In I. batatas leaves, some flavonoids have the potential to be used as anti-inflammatory drugs.[5] In this research, the prediction of their activity was conducted through docking studies. Docking is a term used in computational schemes to determine the interactions between two molecules (receptors and ligands). From the docking obtained, the coordinates of atomic molecules predicted the interaction between receptor and ligand. The purpose of docking software is to understand and predict molecular recognition by determining the binding sites between two molecules.[12],[13]

The docking study was conducted using PLANTS on 10 3D structures of compounds contained in I. batatas leaves and zileuton as a comparison drug. Zileuton is a 5-LOX inhibitor used for treating asthma, and as a selective tool to evaluate the role of 5-LOX and leukotrienes.[11] The receptor used in this study was 5-LOX enzyme, which plays a major role in inflammation.[10]

There were three docking methods, namely: rigid body, flexible ligand, and flexible. In rigid-body docking, the receptors and ligands were in a rigid state. In flexible ligand, the receptor remained rigid, but the ligand was flexible. Meanwhile, in flexible docking, the receptors and ligands were in a flexible state.[13] The method used in PLANTS software was flexible ligand docking.[14],[15],[16]

Redocking was first conducted using PLANTS and its native ligand Fe (II) ion before docking the compounds to receptor. This process aimed to determine whether the method used was acceptable. The redocking process also analyzed the binding site coordinates of the receptor used. The results were default native ligand and receptor. After obtaining the default binding site, it was then used in virtual screening of the 10 compounds.[9] The RMSD value of redocking 5-LOX enzyme with native ligand Fe (II) was 0 Å. This showed that the method could be used for virtual screening.[17]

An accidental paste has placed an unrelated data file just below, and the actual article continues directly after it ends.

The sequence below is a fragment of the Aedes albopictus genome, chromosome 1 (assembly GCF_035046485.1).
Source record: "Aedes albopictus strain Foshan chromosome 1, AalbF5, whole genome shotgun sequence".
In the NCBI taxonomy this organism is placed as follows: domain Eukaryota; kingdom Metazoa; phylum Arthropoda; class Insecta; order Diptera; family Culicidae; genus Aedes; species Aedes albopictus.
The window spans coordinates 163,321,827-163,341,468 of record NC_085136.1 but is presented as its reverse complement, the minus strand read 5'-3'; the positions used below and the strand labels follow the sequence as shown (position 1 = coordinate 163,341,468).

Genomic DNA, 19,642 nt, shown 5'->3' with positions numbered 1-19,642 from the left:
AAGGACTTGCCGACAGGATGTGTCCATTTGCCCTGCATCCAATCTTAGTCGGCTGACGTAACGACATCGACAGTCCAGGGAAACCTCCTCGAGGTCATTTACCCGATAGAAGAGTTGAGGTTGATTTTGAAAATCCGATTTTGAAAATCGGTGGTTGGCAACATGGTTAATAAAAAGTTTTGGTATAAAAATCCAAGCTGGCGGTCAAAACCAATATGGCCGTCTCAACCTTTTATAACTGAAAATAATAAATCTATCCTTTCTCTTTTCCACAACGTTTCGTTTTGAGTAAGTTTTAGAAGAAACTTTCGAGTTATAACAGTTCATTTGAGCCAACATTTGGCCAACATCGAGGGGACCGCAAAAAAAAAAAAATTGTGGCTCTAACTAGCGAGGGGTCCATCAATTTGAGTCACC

In the docking result, YGM-0a has the highest affinity and lowest ChemPLP score of –19,9046 kcal/mol.[14],[15],[16] This value showed its affinity for 5-LOX was higher than zileuton. Therefore, YGM–0a has better anti-inflammatory activity compared to zileuton, and can be used as an anti-inflammatory drug.

ChemPLP is used to model steric complementarity between proteins and ligands by considering hydrogen and metal bonds.[15]

Molecular dynamics simulations were conducted on YGM–0a and 5-LOX complex, in which the ligands and receptors were in a flexible state.[18] This simulation aimed to determine the stability of the ligand–receptor complex, which was conducted for 20 ns at a normal human temperature of 310K.

The stability of the ligand–receptor complex can be seen from RMSD and simulation time. The RMSD value of YGM–0a and 5-LOX complex was not higher than 3 Å. This indicated that the whole system has good stability.[19]

Movement of atoms can be seen from RMSF values during simulation.[17],[18],[20] The RMSF graph showed that receptor atoms fluctuate the most; this implied that YGM–0a atoms were stable during simulation (RMSF <3 Å).

Also, potential energy showed stability during simulation.[20] Also, graph of YGM–0a and LOX showed stability, with an average potential energy of 1,85956 × 106 kcal/mol.

 Conclusion



The compound in I. batatas L. leaves that have the highest affinity in inhibiting 5-LOX was YGM–0a with the most negative ChemPLP value of -19,9046 kcal/mol. This value showed that its affinity for 5-LOX was higher than zileuton. Also, the stability of YGM–0a and 5-LOX complex showed stable results for 20 ns with RMSD and RMSF value not more than 3 Å. Also, the average potential energy was 1,85956 x 106 kcal/mol.

Financial support and sponsorship

This study was funded by a grant from Universitas Muhammadiyah Prof Dr Hamka (Uhamka)-Universitas Teknologi Petronas Malaysia (UTP).

Conflicts of interest

There are no conflicts of interest.